* Let your child know that it is okay to have mixed feelings and changing emotions about any topic, including adoption. It's not a rejection of the adoptive family to wonder about birthparents, or life in another country.
* If this series becomes widely-viewed, your child will receive very intrusive and personal questions. The show is meant to cast all adoptees as longing-for-their-lost-life. Practice, roll-play, be ready.

Search and reunion of adoptees and birth families is part of adoption, and always will be. All adoptive families and birth families are connected through our children, whether we accept that idea or not. Our children bind us. It is a precious, priceless connection. This show cheapens and sensationalizes what is sacred. ABC, your show is an insult, and hopefully a flop.

Maybe I'm naive, but I'm holding out hope that the show isn't as bad as the trailers make it seem. Then again, the language the show's producers use in the trailers make their agenda pretty darn clear: Get ratings at all costs. Very sad.

Sally Bacchetta
The Adoptive Parent
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Wednesday, November 18, 2009

One Birthmother's Voice: She's Just Not That Into You

An extraordinary young woman named Jessica wrote the piece below and graciously agreed to let me post it here. Thanks, Jessica.

She's Just Not That Into You: my unrequited love story
My daughter, the person I love more than anything in the world, does not love me as much as I love her. In fact, for the first couple of years of her life, she didn't know my face from a stranger's. I planned it that way, but it was still very hard to get used to.

Someday, having a relationship with me will be important to my first born. It will answer key identity questions, even as simple as "Who do I look like?" I do not pretend that this role is as significant to a child as the role of mother. In fact, I am more involved in the life of children I babysit occasionally. This is a painful reality for birth mothers, and it can take a long time to accept. After all, I chose the family who she calls her own. I did not wish for her to love someone else instead, but I understood it to be the sacrifice I was making for her over all well being. I think I assumed that having an open adoption, and at least getting to see my daughter and be a part in her life, would be enough to make me feel better when things got hard. I did not anticipate how it would feel to love her so much and not have that love returned.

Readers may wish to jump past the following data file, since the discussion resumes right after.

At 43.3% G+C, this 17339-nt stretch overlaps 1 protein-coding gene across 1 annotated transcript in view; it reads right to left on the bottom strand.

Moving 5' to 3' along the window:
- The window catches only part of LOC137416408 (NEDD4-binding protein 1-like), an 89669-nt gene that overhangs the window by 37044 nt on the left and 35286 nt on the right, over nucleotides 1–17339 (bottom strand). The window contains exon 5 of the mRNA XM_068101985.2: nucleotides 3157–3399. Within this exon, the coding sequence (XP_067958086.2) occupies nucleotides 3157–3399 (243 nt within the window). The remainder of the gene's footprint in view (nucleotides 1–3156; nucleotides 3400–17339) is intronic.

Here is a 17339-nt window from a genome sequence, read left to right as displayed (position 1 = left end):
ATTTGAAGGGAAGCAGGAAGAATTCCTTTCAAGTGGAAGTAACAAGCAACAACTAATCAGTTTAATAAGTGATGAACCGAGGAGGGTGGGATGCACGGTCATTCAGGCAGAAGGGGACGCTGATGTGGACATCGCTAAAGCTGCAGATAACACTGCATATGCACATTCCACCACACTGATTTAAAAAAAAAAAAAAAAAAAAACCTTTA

Post-placement, I was so grateful to be included in my daughter's life. At visits, it was never hard to watch her with her adoptive parents. It was, after all, the life I chose for her. Watching them as a family reassured me that I had made the right decision. I expected them to be the biggest part of her life, and for her to be the biggest part of their lives. Initially, my daughter was on my mind 24/7 and it was really nice to have that in common with them. Because I saw her parent's role as directly replacing my own, it was fairly easy to adjust to the bond she had with them. It was much harder once I realized how many other people impacted my daughter's life more than I did.